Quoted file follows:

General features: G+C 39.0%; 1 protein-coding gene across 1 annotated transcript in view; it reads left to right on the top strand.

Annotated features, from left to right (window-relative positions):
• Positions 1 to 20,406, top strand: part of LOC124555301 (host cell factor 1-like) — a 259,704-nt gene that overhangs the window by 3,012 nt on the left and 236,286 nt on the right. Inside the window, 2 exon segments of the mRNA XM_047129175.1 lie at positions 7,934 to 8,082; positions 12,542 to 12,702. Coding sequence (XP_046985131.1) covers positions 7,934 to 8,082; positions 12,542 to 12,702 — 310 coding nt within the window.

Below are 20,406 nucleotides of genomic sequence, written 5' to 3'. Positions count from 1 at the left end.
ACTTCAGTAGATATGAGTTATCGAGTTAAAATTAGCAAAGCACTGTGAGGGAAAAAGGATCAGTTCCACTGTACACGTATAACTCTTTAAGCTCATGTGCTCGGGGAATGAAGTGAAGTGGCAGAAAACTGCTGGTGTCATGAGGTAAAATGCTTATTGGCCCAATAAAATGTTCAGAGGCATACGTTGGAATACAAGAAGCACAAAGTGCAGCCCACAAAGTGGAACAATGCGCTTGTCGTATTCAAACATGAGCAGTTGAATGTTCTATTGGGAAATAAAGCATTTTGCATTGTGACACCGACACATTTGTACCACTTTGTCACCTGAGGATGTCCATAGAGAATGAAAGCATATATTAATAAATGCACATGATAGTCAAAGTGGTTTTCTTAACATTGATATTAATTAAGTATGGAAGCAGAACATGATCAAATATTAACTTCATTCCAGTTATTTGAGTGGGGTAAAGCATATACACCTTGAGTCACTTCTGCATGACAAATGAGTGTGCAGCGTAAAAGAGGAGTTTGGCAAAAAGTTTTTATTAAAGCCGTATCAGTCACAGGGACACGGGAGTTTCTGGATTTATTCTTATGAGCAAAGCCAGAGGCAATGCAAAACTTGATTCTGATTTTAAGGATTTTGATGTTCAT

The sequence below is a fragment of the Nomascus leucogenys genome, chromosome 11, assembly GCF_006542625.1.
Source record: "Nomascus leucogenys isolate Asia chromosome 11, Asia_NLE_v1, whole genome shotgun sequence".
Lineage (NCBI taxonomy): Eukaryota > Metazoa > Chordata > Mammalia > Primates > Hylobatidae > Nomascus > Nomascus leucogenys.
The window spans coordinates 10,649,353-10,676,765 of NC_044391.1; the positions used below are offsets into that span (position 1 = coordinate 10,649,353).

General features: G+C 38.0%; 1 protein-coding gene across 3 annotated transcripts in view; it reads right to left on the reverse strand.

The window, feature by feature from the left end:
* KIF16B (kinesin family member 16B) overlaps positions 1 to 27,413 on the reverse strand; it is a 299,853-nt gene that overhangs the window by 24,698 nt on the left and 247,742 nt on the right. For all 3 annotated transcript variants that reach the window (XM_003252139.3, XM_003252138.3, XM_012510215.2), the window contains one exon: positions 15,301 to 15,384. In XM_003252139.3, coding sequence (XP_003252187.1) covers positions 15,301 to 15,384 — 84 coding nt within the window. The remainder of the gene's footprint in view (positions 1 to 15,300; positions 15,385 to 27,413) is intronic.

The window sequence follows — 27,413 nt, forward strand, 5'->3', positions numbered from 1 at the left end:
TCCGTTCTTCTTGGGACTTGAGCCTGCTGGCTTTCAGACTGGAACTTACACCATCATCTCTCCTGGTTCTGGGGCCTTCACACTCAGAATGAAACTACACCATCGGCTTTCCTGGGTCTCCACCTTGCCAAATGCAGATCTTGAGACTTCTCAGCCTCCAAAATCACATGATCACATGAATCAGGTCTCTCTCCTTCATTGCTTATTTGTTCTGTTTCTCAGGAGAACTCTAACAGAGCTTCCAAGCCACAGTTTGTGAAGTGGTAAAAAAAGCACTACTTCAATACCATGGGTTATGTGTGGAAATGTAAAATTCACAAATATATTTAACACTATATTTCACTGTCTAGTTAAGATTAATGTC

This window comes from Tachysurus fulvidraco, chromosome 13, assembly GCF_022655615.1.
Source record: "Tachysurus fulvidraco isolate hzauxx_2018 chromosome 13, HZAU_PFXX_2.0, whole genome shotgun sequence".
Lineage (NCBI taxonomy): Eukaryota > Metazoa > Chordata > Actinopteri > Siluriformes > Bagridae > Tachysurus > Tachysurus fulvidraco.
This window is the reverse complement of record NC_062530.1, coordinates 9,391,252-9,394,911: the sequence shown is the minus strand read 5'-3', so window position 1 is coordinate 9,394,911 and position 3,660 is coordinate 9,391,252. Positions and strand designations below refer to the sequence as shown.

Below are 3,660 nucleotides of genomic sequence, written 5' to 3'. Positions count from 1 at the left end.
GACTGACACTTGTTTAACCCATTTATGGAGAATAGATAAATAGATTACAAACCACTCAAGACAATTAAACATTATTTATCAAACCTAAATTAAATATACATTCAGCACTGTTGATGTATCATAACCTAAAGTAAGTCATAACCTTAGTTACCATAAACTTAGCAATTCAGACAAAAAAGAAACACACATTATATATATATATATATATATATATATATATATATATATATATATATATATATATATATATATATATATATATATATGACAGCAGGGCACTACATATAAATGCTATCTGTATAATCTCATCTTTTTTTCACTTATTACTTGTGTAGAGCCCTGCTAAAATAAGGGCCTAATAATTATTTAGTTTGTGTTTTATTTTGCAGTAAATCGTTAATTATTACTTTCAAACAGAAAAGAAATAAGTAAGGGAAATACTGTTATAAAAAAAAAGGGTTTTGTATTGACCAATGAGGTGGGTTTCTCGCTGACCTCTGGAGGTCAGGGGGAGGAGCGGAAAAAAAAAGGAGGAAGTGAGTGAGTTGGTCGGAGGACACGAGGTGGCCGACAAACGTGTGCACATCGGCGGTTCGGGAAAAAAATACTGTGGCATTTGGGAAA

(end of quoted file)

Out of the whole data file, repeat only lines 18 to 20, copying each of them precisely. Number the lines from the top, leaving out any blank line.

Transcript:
This window is the reverse complement of record NC_062530.1, coordinates 9,391,252-9,394,911: the sequence shown is the minus strand read 5'-3', so window position 1 is coordinate 9,394,911 and position 3,660 is coordinate 9,391,252. Positions and strand designations below refer to the sequence as shown.

Below are 3,660 nucleotides of genomic sequence, written 5' to 3'. Positions count from 1 at the left end.
GACTGACACTTGTTTAACCCATTTATGGAGAATAGATAAATAGATTACAAACCACTCAAGACAATTAAACATTATTTATCAAACCTAAATTAAATATACATTCAGCACTGTTGATGTATCATAACCTAAAGTAAGTCATAACCTTAGTTACCATAAACTTAGCAATTCAGACAAAAAAGAAACACACATTATATATATATATATATATATATATATATATATATATATATATATATATATATATATATATATATATATATATATATGACAGCAGGGCACTACATATAAATGCTATCTGTATAATCTCATCTTTTTTTCACTTATTACTTGTGTAGAGCCCTGCTAAAATAAGGGCCTAATAATTATTTAGTTTGTGTTTTATTTTGCAGTAAATCGTTAATTATTACTTTCAAACAGAAAAGAAATAAGTAAGGGAAATACTGTTATAAAAAAAAAGGGTTTTGTATTGACCAATGAGGTGGGTTTCTCGCTGACCTCTGGAGGTCAGGGGGAGGAGCGGAAAAAAAAAGGAGGAAGTGAGTGAGTTGGTCGGAGGACACGAGGTGGCCGACAAACGTGTGCACATCGGCGGTTCGGGAAAAAAATACTGTGGCATTTGGGAAA